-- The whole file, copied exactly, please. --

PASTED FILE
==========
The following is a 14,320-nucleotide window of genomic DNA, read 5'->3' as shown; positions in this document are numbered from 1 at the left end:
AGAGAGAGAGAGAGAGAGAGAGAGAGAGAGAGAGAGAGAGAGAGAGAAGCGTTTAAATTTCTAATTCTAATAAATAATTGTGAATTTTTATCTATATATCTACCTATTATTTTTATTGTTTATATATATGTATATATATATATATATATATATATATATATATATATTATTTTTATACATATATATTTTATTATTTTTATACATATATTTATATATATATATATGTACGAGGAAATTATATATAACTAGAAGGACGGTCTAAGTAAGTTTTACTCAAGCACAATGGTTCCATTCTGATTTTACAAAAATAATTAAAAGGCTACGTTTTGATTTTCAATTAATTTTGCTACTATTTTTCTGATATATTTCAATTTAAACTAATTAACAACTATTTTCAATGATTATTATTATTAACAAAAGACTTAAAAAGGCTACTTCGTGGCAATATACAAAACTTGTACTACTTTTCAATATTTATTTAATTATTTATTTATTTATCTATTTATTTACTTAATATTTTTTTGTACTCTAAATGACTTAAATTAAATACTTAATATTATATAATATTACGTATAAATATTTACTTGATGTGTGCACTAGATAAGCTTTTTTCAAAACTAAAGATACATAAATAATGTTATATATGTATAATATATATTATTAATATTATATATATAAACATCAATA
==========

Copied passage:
The following is a 14,320-nucleotide window of genomic DNA, read 5'->3' as shown; positions in this document are numbered from 1 at the left end:
AGAGAGAGAGAGAGAGAGAGAGAGAGAGAGAGAGAGAGAGAGAGAGAAGCGTTTAAATTTCTAATTCTAATAAATAATTGTGAATTTTTATCTATATATCTACCTATTATTTTTATTGTTTATATATATGTATATATATATATATATATATATATATATATATATATTATTTTTATACATATATATTTTATTATTTTTATACATATATTTATATATATATATATGTACGAGGAAATTATATATAACTAGAAGGACGGTCTAAGTAAGTTTTACTCAAGCACAATGGTTCCATTCTGATTTTACAAAAATAATTAAAAGGCTACGTTTTGATTTTCAATTAATTTTGCTACTATTTTTCTGATATATTTCAATTTAAACTAATTAACAACTATTTTCAATGATTATTATTATTAACAAAAGACTTAAAAAGGCTACTTCGTGGCAATATACAAAACTTGTACTACTTTTCAATATTTATTTAATTATTTATTTATTTATCTATTTATTTACTTAATATTTTTTTGTACTCTAAATGACTTAAATTAAATACTTAATATTATATAATATTACGTATAAATATTTACTTGATGTGTGCACTAGATAAGCTTTTTTCAAAACTAAAGATACATAAATAATGTTATATATGTATAATATATATTATTAATATTATATATATAAACATCAATA